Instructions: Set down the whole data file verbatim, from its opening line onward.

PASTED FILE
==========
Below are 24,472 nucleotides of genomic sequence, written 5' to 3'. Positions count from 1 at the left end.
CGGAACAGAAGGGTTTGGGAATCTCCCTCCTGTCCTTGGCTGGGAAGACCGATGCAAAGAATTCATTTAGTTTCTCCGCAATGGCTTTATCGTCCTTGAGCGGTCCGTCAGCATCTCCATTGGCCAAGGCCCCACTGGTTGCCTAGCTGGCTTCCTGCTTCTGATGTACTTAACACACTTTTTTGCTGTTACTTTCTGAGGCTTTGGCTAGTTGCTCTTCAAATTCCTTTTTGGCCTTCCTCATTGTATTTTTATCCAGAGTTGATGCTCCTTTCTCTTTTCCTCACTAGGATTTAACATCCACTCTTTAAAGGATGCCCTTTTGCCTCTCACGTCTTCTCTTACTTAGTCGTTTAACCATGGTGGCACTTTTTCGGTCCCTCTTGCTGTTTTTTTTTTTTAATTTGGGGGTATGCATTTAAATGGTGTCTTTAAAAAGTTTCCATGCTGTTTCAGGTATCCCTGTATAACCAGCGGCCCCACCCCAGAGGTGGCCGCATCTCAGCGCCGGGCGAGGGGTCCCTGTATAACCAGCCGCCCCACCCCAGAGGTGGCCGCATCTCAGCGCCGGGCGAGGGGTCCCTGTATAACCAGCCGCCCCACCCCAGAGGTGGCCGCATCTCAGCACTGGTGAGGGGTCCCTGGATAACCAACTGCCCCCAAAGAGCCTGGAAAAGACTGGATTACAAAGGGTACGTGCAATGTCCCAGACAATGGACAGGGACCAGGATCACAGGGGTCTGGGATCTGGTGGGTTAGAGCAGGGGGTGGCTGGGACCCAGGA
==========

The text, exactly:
Below are 24,472 nucleotides of genomic sequence, written 5' to 3'. Positions count from 1 at the left end.
CGGAACAGAAGGGTTTGGGAATCTCCCTCCTGTCCTTGGCTGGGAAGACCGATGCAAAGAATTCATTTAGTTTCTCCGCAATGGCTTTATCGTCCTTGAGCGGTCCGTCAGCATCTCCATTGGCCAAGGCCCCACTGGTTGCCTAGCTGGCTTCCTGCTTCTGATGTACTTAACACACTTTTTTGCTGTTACTTTCTGAGGCTTTGGCTAGTTGCTCTTCAAATTCCTTTTTGGCCTTCCTCATTGTATTTTTATCCAGAGTTGATGCTCCTTTCTCTTTTCCTCACTAGGATTTAACATCCACTCTTTAAAGGATGCCCTTTTGCCTCTCACGTCTTCTCTTACTTAGTCGTTTAACCATGGTGGCACTTTTTCGGTCCCTCTTGCTGTTTTTTTTTTTTAATTTGGGGGTATGCATTTAAATGGTGTCTTTAAAAAGTTTCCATGCTGTTTCAGGTATCCCTGTATAACCAGCGGCCCCACCCCAGAGGTGGCCGCATCTCAGCGCCGGGCGAGGGGTCCCTGTATAACCAGCCGCCCCACCCCAGAGGTGGCCGCATCTCAGCGCCGGGCGAGGGGTCCCTGTATAACCAGCCGCCCCACCCCAGAGGTGGCCGCATCTCAGCACTGGTGAGGGGTCCCTGGATAACCAACTGCCCCCAAAGAGCCTGGAAAAGACTGGATTACAAAGGGTACGTGCAATGTCCCAGACAATGGACAGGGACCAGGATCACAGGGGTCTGGGATCTGGTGGGTTAGAGCAGGGGGTGGCTGGGACCCAGGA